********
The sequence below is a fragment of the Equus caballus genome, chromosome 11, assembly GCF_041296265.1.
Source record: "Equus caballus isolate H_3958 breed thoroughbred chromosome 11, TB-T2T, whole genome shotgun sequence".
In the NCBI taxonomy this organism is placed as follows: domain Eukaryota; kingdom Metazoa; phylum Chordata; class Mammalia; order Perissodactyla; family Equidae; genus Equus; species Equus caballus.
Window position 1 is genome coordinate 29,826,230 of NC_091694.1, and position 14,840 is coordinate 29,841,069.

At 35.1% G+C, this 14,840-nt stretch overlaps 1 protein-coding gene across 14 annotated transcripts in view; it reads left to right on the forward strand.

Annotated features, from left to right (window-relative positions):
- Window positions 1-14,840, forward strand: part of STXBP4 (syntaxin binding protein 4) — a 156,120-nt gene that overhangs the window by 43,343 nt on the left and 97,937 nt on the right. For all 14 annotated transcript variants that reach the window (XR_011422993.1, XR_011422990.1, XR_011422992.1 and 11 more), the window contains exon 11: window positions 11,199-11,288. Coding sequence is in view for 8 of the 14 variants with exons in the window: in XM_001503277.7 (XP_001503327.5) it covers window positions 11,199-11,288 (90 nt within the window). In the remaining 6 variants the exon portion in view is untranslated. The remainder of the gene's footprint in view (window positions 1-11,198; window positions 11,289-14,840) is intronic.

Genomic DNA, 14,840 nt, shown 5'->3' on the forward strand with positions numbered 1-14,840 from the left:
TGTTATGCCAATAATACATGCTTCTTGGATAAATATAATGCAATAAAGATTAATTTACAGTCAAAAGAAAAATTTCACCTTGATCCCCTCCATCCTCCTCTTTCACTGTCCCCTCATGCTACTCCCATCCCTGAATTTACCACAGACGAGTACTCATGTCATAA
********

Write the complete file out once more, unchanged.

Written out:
The sequence below is a fragment of the Equus caballus genome, chromosome 11, assembly GCF_041296265.1.
Source record: "Equus caballus isolate H_3958 breed thoroughbred chromosome 11, TB-T2T, whole genome shotgun sequence".
In the NCBI taxonomy this organism is placed as follows: domain Eukaryota; kingdom Metazoa; phylum Chordata; class Mammalia; order Perissodactyla; family Equidae; genus Equus; species Equus caballus.
Window position 1 is genome coordinate 29,826,230 of NC_091694.1, and position 14,840 is coordinate 29,841,069.

At 35.1% G+C, this 14,840-nt stretch overlaps 1 protein-coding gene across 14 annotated transcripts in view; it reads left to right on the forward strand.

Annotated features, from left to right (window-relative positions):
- Window positions 1-14,840, forward strand: part of STXBP4 (syntaxin binding protein 4) — a 156,120-nt gene that overhangs the window by 43,343 nt on the left and 97,937 nt on the right. For all 14 annotated transcript variants that reach the window (XR_011422993.1, XR_011422990.1, XR_011422992.1 and 11 more), the window contains exon 11: window positions 11,199-11,288. Coding sequence is in view for 8 of the 14 variants with exons in the window: in XM_001503277.7 (XP_001503327.5) it covers window positions 11,199-11,288 (90 nt within the window). In the remaining 6 variants the exon portion in view is untranslated. The remainder of the gene's footprint in view (window positions 1-11,198; window positions 11,289-14,840) is intronic.

Genomic DNA, 14,840 nt, shown 5'->3' on the forward strand with positions numbered 1-14,840 from the left:
TGTTATGCCAATAATACATGCTTCTTGGATAAATATAATGCAATAAAGATTAATTTACAGTCAAAAGAAAAATTTCACCTTGATCCCCTCCATCCTCCTCTTTCACTGTCCCCTCATGCTACTCCCATCCCTGAATTTACCACAGACGAGTACTCATGTCATAA